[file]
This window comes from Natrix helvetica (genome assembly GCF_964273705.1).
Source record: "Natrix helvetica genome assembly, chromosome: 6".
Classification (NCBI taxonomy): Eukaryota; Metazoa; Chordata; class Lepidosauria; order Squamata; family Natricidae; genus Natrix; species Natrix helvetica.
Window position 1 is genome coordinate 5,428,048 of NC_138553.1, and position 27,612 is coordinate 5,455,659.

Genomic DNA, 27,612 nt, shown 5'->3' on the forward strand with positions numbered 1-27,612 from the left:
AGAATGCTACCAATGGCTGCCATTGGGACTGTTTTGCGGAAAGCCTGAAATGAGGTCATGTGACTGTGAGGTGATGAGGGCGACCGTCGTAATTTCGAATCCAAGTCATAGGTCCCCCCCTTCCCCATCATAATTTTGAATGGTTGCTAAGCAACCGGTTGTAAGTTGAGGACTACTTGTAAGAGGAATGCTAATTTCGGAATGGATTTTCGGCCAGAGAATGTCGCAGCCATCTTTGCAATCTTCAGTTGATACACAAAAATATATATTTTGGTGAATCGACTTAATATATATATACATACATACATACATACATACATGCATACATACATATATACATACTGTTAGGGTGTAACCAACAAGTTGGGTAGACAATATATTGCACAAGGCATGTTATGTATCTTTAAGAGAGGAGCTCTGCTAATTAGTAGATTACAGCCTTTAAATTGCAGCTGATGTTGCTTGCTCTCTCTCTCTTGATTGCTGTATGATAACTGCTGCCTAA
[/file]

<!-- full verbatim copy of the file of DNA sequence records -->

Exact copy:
This window comes from Natrix helvetica (genome assembly GCF_964273705.1).
Source record: "Natrix helvetica genome assembly, chromosome: 6".
Classification (NCBI taxonomy): Eukaryota; Metazoa; Chordata; class Lepidosauria; order Squamata; family Natricidae; genus Natrix; species Natrix helvetica.
Window position 1 is genome coordinate 5,428,048 of NC_138553.1, and position 27,612 is coordinate 5,455,659.

Genomic DNA, 27,612 nt, shown 5'->3' on the forward strand with positions numbered 1-27,612 from the left:
AGAATGCTACCAATGGCTGCCATTGGGACTGTTTTGCGGAAAGCCTGAAATGAGGTCATGTGACTGTGAGGTGATGAGGGCGACCGTCGTAATTTCGAATCCAAGTCATAGGTCCCCCCCTTCCCCATCATAATTTTGAATGGTTGCTAAGCAACCGGTTGTAAGTTGAGGACTACTTGTAAGAGGAATGCTAATTTCGGAATGGATTTTCGGCCAGAGAATGTCGCAGCCATCTTTGCAATCTTCAGTTGATACACAAAAATATATATTTTGGTGAATCGACTTAATATATATATACATACATACATACATACATACATGCATACATACATATATACATACTGTTAGGGTGTAACCAACAAGTTGGGTAGACAATATATTGCACAAGGCATGTTATGTATCTTTAAGAGAGGAGCTCTGCTAATTAGTAGATTACAGCCTTTAAATTGCAGCTGATGTTGCTTGCTCTCTCTCTCTTGATTGCTGTATGATAACTGCTGCCTAA